Gregory T. Robertson , 1 , Michael S. Scherman 1 , David F. Bruhn 2 , Jiuyu Liu 2 , Courtney Hastings 1 , Michael R. McNeil 1 , Michelle M. Butler 3 , Terry L. Bowlin 3 , Robin B. Lee 2 , Richard E. Lee 2 , Anne J. Lenaerts 1
13 December 2016
Objectives: New drug regimens employing combinations of existing and experimental antimicrobial agents are needed to shorten treatment of tuberculosis (TB) in humans. The spectinamides are narrow-spectrum semisynthetic analogues of spectinomycin, modified to avoid intrinsic efflux by Mycobacterium tuberculosis. Spectinamides, including lead 1599, have been previously shown to exhibit a promising therapeutic profile in mice as single agents. Here we explore the in vivo activity of lead spectinamides when combined with other agents.
Methods: The efficacy of 1599 or 1810 was tested in combination in three increasingly advanced TB mouse models. Mice were infected by aerosol and allowed to establish acute or chronic infection, followed by treatment (≤4 weeks) with the spectinamides alone or in two- and three-drug combination regimens with existing and novel therapeutic agents. Bacteria were enumerated from lungs by plating for cfu.
Results: Herein we show the following: (i) 1599 exhibits additive or synergistic activity with most of the first-line agents; (ii) 1599 in combination with rifampicin and pyrazinamide or with bedaquiline and pyrazinamide promotes significantly improved efficacy in the high-dose aerosol model; (iii) 1599 enhances efficacy of rifampicin or pyrazinamide in chronically infected BALB/c mice; and (iv) 1599 is synergistic when administered in combination with rifampicin and pyrazinamide in the C3HeB/FeJ mouse model showing caseous necrotic pulmonary lesions.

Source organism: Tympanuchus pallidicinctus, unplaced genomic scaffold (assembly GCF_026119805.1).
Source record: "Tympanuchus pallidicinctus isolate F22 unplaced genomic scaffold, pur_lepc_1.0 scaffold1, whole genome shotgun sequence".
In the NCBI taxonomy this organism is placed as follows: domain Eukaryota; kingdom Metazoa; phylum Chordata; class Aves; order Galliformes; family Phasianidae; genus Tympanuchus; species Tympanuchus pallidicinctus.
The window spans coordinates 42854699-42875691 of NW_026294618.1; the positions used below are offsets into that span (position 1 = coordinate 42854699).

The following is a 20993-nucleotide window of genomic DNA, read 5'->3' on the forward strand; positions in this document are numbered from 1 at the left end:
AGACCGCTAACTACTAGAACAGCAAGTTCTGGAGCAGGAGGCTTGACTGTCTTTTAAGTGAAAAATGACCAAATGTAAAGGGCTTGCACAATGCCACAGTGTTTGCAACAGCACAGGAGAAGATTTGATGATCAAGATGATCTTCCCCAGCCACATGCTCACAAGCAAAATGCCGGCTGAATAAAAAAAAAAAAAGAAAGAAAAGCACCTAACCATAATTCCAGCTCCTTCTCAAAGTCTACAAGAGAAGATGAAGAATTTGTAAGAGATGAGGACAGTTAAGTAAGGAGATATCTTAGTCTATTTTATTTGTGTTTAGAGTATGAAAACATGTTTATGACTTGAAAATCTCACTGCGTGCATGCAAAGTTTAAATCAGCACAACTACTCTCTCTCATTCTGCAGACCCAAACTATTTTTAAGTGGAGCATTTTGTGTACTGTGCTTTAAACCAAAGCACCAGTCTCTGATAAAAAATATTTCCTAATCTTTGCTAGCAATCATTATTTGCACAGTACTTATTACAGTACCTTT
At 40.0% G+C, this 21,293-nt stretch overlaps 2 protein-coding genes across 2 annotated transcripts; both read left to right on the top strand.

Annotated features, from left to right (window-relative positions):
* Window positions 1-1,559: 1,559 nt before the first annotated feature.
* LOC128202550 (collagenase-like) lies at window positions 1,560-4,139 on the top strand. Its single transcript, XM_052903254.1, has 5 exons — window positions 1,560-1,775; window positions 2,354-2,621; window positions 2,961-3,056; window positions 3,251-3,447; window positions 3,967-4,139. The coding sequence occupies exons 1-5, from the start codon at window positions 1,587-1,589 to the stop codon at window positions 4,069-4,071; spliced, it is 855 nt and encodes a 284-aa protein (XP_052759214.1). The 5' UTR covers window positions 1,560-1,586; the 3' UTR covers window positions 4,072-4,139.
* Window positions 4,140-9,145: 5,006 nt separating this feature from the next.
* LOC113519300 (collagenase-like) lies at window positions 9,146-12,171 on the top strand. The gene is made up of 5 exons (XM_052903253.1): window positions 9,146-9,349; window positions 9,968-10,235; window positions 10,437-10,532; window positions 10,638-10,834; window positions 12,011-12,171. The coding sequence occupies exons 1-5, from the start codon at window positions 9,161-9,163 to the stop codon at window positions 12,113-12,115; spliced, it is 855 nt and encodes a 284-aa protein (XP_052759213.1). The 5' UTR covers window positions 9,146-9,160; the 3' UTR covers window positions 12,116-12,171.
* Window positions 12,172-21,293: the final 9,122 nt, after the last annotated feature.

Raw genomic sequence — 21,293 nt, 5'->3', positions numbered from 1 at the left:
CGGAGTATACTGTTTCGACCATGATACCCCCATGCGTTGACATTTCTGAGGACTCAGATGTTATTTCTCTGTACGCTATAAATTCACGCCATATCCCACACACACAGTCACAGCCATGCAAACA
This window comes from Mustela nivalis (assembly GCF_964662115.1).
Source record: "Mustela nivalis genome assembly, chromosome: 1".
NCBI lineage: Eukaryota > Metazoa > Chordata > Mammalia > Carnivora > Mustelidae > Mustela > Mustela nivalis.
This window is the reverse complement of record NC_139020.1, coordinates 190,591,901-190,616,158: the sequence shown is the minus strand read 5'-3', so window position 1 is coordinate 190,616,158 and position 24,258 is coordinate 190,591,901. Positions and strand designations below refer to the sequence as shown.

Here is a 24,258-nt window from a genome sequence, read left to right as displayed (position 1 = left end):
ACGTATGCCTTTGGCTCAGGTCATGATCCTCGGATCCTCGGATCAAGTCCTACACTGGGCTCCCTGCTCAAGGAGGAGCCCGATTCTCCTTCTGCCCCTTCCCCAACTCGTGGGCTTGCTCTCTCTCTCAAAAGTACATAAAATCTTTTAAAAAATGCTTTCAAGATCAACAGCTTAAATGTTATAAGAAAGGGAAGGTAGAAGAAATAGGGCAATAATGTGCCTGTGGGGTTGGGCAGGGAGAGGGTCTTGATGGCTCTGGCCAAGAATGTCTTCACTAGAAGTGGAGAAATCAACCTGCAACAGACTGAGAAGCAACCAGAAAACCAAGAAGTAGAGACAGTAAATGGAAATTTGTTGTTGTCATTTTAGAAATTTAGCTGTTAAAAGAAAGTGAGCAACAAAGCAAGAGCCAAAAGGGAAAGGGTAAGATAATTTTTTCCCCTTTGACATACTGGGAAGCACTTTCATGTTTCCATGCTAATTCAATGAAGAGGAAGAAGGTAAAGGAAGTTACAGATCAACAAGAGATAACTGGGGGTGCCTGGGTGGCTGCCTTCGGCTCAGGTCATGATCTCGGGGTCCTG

Conclusions: Spectinamides were effective partner agents for multiple anti-TB agents including bedaquiline, rifampicin and pyrazinamide. None of these in vivo synergistic interactions was predicted from in vitro MIC chequerboard assays. These data support further development of the spectinamides as combination partners with existing and experimental anti-TB agents.